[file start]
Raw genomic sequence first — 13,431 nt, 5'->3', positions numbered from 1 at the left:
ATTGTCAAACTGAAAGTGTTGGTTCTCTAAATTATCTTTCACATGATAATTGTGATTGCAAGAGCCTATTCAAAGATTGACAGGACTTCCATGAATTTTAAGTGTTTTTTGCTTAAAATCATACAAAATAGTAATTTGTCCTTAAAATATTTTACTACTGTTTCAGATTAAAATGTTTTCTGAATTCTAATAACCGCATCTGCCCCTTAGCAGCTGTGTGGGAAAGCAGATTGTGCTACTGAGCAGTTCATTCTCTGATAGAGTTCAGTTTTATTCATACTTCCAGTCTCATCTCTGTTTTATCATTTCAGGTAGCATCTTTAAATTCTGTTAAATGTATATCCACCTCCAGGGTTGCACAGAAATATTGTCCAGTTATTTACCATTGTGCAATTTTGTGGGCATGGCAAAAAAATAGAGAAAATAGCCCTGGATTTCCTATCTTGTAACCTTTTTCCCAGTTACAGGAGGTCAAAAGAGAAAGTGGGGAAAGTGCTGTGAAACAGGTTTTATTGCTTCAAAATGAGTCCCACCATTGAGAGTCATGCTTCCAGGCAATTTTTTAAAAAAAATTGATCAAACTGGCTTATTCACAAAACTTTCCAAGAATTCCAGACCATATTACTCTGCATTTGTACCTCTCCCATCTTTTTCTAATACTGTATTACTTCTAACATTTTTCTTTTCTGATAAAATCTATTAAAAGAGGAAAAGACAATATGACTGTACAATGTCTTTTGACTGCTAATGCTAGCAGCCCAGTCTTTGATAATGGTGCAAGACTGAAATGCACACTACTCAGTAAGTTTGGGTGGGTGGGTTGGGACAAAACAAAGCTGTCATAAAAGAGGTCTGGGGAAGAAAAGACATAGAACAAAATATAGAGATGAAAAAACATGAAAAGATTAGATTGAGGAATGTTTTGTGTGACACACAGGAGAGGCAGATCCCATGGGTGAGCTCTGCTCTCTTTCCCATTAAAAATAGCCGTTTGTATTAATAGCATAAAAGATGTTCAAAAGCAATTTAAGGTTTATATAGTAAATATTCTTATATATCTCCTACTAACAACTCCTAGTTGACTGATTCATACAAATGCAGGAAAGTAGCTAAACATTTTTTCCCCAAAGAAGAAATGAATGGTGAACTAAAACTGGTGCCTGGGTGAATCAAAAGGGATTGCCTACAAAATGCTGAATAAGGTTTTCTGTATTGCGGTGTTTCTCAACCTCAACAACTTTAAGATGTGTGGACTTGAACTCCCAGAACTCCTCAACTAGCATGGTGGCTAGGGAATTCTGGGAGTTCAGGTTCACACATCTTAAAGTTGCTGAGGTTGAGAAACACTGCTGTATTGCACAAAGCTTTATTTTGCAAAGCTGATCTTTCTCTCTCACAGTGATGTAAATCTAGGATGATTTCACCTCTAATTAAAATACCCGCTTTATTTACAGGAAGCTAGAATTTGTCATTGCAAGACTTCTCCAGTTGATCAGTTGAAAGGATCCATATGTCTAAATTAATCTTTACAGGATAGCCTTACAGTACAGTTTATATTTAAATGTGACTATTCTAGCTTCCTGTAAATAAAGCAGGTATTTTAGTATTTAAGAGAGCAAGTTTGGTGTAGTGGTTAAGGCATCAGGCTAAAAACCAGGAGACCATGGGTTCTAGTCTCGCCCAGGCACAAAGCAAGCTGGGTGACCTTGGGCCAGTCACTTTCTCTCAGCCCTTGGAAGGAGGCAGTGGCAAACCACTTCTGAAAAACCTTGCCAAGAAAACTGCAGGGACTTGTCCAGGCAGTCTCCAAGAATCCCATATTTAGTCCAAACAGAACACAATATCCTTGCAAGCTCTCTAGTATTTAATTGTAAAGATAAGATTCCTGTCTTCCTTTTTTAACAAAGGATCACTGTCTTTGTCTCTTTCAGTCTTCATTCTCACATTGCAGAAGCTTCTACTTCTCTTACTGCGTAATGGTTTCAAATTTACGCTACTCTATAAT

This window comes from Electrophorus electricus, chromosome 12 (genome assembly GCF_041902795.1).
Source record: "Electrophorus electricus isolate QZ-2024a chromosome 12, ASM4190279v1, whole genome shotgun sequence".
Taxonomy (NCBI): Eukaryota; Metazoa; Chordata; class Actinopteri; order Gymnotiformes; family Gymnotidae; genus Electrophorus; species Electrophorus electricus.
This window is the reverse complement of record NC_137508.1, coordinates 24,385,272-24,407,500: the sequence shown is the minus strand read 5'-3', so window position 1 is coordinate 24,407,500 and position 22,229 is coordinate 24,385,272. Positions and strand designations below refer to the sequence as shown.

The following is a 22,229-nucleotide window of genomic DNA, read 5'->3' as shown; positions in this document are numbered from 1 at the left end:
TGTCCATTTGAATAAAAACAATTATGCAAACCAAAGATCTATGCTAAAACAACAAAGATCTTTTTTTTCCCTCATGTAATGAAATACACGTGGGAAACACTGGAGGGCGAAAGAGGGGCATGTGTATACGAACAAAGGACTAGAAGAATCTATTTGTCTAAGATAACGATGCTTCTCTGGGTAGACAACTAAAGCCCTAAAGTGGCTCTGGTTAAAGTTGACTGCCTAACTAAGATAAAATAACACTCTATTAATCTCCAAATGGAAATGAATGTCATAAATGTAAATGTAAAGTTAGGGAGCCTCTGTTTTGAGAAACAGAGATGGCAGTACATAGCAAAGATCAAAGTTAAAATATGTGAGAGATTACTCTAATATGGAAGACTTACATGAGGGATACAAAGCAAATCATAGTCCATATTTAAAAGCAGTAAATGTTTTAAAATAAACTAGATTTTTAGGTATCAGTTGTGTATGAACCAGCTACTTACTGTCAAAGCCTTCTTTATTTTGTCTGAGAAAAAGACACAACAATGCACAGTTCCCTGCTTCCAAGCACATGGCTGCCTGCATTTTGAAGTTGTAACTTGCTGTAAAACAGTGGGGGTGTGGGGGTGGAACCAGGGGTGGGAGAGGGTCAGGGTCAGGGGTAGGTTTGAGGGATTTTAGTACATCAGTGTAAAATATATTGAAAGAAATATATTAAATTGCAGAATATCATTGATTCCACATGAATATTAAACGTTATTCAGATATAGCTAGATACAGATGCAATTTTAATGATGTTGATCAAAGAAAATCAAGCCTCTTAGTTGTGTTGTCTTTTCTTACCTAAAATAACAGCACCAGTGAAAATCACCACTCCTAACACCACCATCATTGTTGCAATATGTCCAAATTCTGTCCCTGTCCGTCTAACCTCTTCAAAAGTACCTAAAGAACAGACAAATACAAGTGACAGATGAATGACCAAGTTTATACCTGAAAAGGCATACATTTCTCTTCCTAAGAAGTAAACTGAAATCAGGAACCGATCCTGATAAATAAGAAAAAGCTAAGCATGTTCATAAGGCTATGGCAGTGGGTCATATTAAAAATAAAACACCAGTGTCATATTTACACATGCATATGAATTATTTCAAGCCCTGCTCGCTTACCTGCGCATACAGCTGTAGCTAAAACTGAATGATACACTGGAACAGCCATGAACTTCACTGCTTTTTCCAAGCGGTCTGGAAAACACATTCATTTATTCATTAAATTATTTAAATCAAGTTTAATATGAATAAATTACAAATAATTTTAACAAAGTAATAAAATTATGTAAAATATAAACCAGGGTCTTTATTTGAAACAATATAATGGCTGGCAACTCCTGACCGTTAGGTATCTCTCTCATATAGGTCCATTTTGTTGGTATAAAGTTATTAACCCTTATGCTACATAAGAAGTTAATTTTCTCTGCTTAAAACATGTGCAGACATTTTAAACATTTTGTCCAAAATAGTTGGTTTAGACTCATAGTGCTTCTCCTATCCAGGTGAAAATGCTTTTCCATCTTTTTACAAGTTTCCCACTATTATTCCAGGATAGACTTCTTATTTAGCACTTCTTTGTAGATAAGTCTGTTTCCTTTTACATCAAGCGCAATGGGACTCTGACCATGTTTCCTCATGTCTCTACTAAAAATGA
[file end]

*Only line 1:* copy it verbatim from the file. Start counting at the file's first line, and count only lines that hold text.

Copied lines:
Raw genomic sequence first — 13,431 nt, 5'->3', positions numbered from 1 at the left: